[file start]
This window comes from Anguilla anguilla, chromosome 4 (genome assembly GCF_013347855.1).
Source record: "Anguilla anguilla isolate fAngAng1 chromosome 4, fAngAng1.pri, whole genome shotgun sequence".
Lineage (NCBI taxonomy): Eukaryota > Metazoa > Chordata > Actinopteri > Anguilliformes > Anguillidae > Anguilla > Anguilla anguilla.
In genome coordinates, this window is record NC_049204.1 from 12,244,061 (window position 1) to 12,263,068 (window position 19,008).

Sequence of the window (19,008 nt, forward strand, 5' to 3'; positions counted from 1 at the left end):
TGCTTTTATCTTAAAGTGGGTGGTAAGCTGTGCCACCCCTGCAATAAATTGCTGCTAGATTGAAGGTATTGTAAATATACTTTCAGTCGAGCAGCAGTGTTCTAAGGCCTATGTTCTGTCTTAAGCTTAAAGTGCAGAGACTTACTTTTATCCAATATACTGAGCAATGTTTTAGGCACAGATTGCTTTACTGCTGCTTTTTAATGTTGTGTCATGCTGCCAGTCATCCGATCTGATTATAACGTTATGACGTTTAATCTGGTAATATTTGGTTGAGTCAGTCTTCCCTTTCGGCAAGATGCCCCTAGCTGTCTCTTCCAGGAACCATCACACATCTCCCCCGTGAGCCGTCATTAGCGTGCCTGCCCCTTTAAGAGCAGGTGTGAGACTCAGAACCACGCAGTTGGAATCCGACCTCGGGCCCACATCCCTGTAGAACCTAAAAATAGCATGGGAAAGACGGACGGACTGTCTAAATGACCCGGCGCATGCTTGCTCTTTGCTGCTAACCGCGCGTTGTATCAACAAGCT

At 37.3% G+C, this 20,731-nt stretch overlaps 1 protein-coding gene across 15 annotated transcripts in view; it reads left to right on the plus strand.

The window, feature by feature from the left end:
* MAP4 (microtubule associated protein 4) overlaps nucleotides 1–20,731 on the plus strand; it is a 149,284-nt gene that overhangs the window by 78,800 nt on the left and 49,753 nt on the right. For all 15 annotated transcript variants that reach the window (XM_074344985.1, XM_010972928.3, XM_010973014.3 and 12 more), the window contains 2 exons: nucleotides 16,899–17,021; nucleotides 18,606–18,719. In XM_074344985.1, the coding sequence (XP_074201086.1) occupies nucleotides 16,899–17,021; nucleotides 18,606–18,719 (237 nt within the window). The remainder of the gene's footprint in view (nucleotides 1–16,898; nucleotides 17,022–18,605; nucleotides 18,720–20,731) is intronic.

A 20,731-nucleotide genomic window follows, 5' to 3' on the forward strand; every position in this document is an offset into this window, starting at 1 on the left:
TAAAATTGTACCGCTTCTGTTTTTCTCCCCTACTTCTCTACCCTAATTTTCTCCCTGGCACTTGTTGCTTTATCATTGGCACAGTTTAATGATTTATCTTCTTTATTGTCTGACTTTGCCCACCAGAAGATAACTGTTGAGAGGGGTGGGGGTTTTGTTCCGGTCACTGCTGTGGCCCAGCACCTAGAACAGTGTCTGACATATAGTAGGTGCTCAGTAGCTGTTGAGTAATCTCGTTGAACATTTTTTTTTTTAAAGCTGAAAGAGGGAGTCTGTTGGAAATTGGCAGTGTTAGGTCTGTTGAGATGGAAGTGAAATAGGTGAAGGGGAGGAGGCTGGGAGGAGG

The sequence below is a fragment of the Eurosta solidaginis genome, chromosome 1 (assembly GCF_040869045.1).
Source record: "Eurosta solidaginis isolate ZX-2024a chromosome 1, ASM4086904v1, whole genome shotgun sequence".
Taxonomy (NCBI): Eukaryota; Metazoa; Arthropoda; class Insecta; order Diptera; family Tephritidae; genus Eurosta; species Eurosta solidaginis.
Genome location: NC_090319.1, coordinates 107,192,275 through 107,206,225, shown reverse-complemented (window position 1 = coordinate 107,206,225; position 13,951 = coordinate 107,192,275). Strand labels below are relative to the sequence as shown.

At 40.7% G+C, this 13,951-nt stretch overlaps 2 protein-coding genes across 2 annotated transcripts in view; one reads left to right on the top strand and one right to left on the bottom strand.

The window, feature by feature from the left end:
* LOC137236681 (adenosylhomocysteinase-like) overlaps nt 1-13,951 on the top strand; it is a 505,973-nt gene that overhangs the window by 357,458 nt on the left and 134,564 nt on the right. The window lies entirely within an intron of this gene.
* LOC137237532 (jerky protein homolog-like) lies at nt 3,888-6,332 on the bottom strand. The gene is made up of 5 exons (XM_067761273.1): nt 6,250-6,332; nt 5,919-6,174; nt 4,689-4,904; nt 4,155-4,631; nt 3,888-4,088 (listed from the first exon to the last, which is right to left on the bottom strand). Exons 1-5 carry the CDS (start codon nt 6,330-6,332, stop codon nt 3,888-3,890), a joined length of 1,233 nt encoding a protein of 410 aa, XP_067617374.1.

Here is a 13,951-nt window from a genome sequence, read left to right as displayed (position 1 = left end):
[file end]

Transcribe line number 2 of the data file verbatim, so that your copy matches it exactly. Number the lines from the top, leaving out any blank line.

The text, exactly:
Source record: "Anguilla anguilla isolate fAngAng1 chromosome 4, fAngAng1.pri, whole genome shotgun sequence".